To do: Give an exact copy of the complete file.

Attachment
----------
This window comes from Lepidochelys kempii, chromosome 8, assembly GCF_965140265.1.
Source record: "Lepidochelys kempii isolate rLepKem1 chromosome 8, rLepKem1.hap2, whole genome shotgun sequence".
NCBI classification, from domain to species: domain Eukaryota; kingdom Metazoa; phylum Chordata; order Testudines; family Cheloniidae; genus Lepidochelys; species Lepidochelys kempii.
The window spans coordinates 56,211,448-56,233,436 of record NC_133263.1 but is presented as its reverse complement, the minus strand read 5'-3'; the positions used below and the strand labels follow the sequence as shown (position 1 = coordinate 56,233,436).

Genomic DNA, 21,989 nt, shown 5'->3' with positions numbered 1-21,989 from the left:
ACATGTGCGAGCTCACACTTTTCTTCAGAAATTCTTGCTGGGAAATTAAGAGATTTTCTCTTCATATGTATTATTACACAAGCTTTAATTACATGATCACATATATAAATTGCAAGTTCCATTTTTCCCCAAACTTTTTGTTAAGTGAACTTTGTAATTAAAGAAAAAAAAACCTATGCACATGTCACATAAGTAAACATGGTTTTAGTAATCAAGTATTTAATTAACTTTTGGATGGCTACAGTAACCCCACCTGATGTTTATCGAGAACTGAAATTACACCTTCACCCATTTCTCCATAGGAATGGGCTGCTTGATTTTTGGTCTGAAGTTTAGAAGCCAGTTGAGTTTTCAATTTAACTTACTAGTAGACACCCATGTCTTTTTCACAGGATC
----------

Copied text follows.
This window comes from Lepidochelys kempii, chromosome 8, assembly GCF_965140265.1.
Source record: "Lepidochelys kempii isolate rLepKem1 chromosome 8, rLepKem1.hap2, whole genome shotgun sequence".
NCBI classification, from domain to species: domain Eukaryota; kingdom Metazoa; phylum Chordata; order Testudines; family Cheloniidae; genus Lepidochelys; species Lepidochelys kempii.
The window spans coordinates 56,211,448-56,233,436 of record NC_133263.1 but is presented as its reverse complement, the minus strand read 5'-3'; the positions used below and the strand labels follow the sequence as shown (position 1 = coordinate 56,233,436).

Genomic DNA, 21,989 nt, shown 5'->3' with positions numbered 1-21,989 from the left:
ACATGTGCGAGCTCACACTTTTCTTCAGAAATTCTTGCTGGGAAATTAAGAGATTTTCTCTTCATATGTATTATTACACAAGCTTTAATTACATGATCACATATATAAATTGCAAGTTCCATTTTTCCCCAAACTTTTTGTTAAGTGAACTTTGTAATTAAAGAAAAAAAAACCTATGCACATGTCACATAAGTAAACATGGTTTTAGTAATCAAGTATTTAATTAACTTTTGGATGGCTACAGTAACCCCACCTGATGTTTATCGAGAACTGAAATTACACCTTCACCCATTTCTCCATAGGAATGGGCTGCTTGATTTTTGGTCTGAAGTTTAGAAGCCAGTTGAGTTTTCAATTTAACTTACTAGTAGACACCCATGTCTTTTTCACAGGATC